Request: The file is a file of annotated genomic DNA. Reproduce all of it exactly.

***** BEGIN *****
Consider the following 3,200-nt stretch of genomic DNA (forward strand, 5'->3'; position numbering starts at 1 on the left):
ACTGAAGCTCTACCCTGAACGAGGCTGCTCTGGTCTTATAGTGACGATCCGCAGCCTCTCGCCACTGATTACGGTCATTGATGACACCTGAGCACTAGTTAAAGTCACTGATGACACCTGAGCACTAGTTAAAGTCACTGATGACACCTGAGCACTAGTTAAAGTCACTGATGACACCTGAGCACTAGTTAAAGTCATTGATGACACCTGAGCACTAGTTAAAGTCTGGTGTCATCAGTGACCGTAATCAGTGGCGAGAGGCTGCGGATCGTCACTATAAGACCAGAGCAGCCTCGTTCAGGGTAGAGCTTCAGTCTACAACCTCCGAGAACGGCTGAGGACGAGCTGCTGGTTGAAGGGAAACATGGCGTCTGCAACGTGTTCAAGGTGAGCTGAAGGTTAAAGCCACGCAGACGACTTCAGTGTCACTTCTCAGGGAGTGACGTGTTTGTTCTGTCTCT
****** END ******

Consider the following 3,200-nt stretch of genomic DNA (forward strand, 5'->3'; position numbering starts at 1 on the left):
ACTGAAGCTCTACCCTGAACGAGGCTGCTCTGGTCTTATAGTGACGATCCGCAGCCTCTCGCCACTGATTACGGTCATTGATGACACCTGAGCACTAGTTAAAGTCACTGATGACACCTGAGCACTAGTTAAAGTCACTGATGACACCTGAGCACTAGTTAAAGTCACTGATGACACCTGAGCACTAGTTAAAGTCATTGATGACACCTGAGCACTAGTTAAAGTCTGGTGTCATCAGTGACCGTAATCAGTGGCGAGAGGCTGCGGATCGTCACTATAAGACCAGAGCAGCCTCGTTCAGGGTAGAGCTTCAGTCTACAACCTCCGAGAACGGCTGAGGACGAGCTGCTGGTTGAAGGGAAACATGGCGTCTGCAACGTGTTCAAGGTGAGCTGAAGGTTAAAGCCACGCAGACGACTTCAGTGTCACTTCTCAGGGAGTGACGTGTTTGTTCTGTCTCT